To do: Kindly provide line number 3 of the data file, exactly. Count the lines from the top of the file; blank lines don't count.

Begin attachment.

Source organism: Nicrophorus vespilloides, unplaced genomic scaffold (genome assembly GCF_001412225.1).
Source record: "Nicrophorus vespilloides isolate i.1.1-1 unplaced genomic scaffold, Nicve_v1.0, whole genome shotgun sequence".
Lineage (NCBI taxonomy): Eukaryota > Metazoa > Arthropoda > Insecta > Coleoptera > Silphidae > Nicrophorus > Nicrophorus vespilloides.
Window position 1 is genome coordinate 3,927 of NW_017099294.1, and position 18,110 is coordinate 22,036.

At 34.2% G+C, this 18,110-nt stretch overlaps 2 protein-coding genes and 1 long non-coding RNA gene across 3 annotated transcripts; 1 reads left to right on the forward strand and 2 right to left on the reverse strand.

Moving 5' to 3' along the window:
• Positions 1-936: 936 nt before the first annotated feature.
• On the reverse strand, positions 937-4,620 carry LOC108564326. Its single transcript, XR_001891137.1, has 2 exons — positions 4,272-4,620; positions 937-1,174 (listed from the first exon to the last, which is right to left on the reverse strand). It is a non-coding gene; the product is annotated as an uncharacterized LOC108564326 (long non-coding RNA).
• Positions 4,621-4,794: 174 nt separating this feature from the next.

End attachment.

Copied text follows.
Lineage (NCBI taxonomy): Eukaryota > Metazoa > Arthropoda > Insecta > Coleoptera > Silphidae > Nicrophorus > Nicrophorus vespilloides.